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I thought this was absolutely brilliant on the Salvation Army’s part! People are more willing to support the men and women who protect us, no matter what line of work they are in. And who doesn’t like hearing bagpipes play on Christmas – there’s just something very Christmas-like about them. While not exactly an ad, this probably helped bring in more donations for the Salvation Army.

I know that is a Christmas-themed album fro,enter link description here

but here I can understand it in this sentence.

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    -like: suffix: "used with many nouns to make adjectives meaning similar to something". an innocent childlike face. The illness causes chest pains and flu-like symptoms. – Damkerng T. Jan 3 '15 at 9:51
  • so can we say who dosent like hearing bagpipes can here Christmas-like? – user123 Jan 3 '15 at 10:01
  • No, they meant there's just something about "bagpipes playing on Christmas" that is very Christmas-like. – Damkerng T. Jan 3 '15 at 10:06
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There are certain things that are associated in people's minds with certain events or times of year.

For the English (as opposed to the Scots), bagpipes are not often heard at times other than around the turn of the year. The New Year traditions that originated in Scotland are widely observed in the rest of Britain.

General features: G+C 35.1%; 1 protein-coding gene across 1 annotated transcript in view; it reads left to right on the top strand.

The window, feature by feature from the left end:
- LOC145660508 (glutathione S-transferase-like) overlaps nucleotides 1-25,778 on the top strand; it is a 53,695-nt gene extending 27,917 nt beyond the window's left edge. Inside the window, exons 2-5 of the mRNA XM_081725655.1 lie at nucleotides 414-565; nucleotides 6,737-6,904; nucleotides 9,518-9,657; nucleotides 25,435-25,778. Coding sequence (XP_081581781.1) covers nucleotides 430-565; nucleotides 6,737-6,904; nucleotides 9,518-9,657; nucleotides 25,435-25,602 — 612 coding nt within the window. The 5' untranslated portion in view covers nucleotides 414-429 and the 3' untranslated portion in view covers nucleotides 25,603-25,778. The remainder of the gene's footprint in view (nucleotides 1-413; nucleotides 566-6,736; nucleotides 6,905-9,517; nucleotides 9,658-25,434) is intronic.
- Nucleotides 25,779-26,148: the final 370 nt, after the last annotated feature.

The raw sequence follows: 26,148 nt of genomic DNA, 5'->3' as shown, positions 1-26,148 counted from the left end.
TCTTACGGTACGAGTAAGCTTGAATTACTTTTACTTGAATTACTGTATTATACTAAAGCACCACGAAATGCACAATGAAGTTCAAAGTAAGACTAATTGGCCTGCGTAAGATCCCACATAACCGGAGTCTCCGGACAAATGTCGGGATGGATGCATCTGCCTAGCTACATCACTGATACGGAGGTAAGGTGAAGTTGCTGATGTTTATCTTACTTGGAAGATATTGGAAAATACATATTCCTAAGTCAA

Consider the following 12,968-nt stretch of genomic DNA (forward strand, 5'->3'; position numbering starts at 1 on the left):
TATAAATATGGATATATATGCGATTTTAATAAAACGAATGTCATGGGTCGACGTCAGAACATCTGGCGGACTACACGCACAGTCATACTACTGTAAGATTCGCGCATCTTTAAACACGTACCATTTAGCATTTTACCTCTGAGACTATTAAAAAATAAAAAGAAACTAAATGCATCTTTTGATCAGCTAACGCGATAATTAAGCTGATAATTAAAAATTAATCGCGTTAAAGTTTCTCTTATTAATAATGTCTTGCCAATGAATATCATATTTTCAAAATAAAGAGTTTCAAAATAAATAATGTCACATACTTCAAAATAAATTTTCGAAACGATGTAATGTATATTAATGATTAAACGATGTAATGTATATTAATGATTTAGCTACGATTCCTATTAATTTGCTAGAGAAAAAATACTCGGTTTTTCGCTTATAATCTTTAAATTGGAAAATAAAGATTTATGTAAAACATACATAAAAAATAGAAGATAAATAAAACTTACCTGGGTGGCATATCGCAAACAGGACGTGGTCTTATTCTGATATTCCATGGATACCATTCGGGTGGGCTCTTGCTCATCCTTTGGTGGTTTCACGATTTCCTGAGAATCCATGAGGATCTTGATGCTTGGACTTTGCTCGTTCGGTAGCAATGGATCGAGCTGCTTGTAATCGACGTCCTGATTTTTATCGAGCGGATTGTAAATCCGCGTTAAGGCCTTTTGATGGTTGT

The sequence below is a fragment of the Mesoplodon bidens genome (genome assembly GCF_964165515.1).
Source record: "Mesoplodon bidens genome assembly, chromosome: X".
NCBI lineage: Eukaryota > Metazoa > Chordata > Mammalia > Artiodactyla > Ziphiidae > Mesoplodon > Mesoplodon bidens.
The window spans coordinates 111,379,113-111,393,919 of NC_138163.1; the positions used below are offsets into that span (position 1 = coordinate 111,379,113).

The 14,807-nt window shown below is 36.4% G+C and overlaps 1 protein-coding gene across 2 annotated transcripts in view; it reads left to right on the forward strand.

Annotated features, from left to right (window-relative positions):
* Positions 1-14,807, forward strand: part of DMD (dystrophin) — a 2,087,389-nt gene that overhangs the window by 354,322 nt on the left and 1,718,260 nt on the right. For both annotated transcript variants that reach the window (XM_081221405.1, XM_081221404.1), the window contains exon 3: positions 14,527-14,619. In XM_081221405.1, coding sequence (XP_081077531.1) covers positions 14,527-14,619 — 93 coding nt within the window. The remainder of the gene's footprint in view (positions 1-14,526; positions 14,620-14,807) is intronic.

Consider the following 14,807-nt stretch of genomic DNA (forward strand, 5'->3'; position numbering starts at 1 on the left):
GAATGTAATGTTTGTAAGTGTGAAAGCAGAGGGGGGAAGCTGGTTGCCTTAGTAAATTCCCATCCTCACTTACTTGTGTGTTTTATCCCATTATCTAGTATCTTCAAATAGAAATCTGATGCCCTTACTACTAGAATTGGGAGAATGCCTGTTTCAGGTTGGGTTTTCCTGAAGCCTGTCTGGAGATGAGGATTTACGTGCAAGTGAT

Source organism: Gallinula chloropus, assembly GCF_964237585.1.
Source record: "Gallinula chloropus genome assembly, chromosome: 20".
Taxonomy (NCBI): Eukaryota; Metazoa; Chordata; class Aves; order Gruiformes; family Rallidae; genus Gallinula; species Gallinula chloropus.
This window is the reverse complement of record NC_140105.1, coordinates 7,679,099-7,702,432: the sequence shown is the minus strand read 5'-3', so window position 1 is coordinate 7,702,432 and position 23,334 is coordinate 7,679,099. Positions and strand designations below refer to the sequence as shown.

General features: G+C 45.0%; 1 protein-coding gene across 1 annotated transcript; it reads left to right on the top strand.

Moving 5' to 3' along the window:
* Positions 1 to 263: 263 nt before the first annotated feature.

Therefore, the expression that hearing bagpipes on Christmas Day is Christmas-like indicates that it reminds the author of Christmas. The author feels that everyone likes to hear the pipes at that time of year.

The suggestion that the playing of bagpipes would increase donations indicates that the author believes that everybody associates bagpipes with Christmas. I can understand that this association would not be made in all parts of the world!

  • To be honest, as an English person, I don't associate bagpipes with Christmas at all. Buskers around town centres at Christmas time are invariably playing carols on either brass instruments or guitars, in my experience. – David Richerby Jan 3 '15 at 15:37
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    Indeed, I don't associate bagpipes with Christmas much either but I believe that is the gist of the quoted text. – Chenmunka Jan 3 '15 at 15:57
  • I suspect the quote doesn't originate from England (though, having said that, the use of the adjective "brilliant" to mean "very good" is rather a British thing). – David Richerby Jan 3 '15 at 15:58
  • @DavidRicherby I read brilliant to mean "very intelligent." That said, I've not heard bagpipes around Christmas in the US either, thank goodness. – Jason Patterson Feb 2 '15 at 15:28
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"Christmas-like" means exactly what it says: like Christmas.

  • thanks I understand it, but I don't know the sentence that applied this word. – user123 Jan 3 '15 at 15:11

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